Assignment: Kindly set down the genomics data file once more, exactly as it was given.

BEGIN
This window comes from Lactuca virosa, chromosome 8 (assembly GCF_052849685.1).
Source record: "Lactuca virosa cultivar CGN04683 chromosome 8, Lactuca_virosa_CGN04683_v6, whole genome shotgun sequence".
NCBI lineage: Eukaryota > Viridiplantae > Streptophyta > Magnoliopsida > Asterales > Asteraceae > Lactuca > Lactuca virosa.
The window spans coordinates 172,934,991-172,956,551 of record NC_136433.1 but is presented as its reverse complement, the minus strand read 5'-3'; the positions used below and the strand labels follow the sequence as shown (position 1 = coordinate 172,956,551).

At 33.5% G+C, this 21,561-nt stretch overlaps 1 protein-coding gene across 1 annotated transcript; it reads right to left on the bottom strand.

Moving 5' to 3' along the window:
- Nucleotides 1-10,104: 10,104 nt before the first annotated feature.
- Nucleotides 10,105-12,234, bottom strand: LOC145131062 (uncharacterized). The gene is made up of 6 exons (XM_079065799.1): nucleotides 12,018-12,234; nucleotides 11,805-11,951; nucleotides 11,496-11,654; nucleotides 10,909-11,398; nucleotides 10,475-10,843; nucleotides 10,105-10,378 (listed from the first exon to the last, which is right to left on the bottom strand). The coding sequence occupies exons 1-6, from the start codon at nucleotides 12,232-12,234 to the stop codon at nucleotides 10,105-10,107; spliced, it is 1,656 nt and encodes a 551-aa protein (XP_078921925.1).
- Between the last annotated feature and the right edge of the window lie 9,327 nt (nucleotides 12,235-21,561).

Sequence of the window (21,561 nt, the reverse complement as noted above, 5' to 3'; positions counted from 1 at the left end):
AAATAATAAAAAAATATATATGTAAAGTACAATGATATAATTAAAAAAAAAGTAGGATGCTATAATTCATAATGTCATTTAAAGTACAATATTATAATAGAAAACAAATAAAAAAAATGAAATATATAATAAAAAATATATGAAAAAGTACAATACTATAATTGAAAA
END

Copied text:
This window comes from Lactuca virosa, chromosome 8 (assembly GCF_052849685.1).
Source record: "Lactuca virosa cultivar CGN04683 chromosome 8, Lactuca_virosa_CGN04683_v6, whole genome shotgun sequence".
NCBI lineage: Eukaryota > Viridiplantae > Streptophyta > Magnoliopsida > Asterales > Asteraceae > Lactuca > Lactuca virosa.
The window spans coordinates 172,934,991-172,956,551 of record NC_136433.1 but is presented as its reverse complement, the minus strand read 5'-3'; the positions used below and the strand labels follow the sequence as shown (position 1 = coordinate 172,956,551).

At 33.5% G+C, this 21,561-nt stretch overlaps 1 protein-coding gene across 1 annotated transcript; it reads right to left on the bottom strand.

Moving 5' to 3' along the window:
- Nucleotides 1-10,104: 10,104 nt before the first annotated feature.
- Nucleotides 10,105-12,234, bottom strand: LOC145131062 (uncharacterized). The gene is made up of 6 exons (XM_079065799.1): nucleotides 12,018-12,234; nucleotides 11,805-11,951; nucleotides 11,496-11,654; nucleotides 10,909-11,398; nucleotides 10,475-10,843; nucleotides 10,105-10,378 (listed from the first exon to the last, which is right to left on the bottom strand). The coding sequence occupies exons 1-6, from the start codon at nucleotides 12,232-12,234 to the stop codon at nucleotides 10,105-10,107; spliced, it is 1,656 nt and encodes a 551-aa protein (XP_078921925.1).
- Between the last annotated feature and the right edge of the window lie 9,327 nt (nucleotides 12,235-21,561).

Sequence of the window (21,561 nt, the reverse complement as noted above, 5' to 3'; positions counted from 1 at the left end):
AAATAATAAAAAAATATATATGTAAAGTACAATGATATAATTAAAAAAAAAGTAGGATGCTATAATTCATAATGTCATTTAAAGTACAATATTATAATAGAAAACAAATAAAAAAAATGAAATATATAATAAAAAATATATGAAAAAGTACAATACTATAATTGAAAA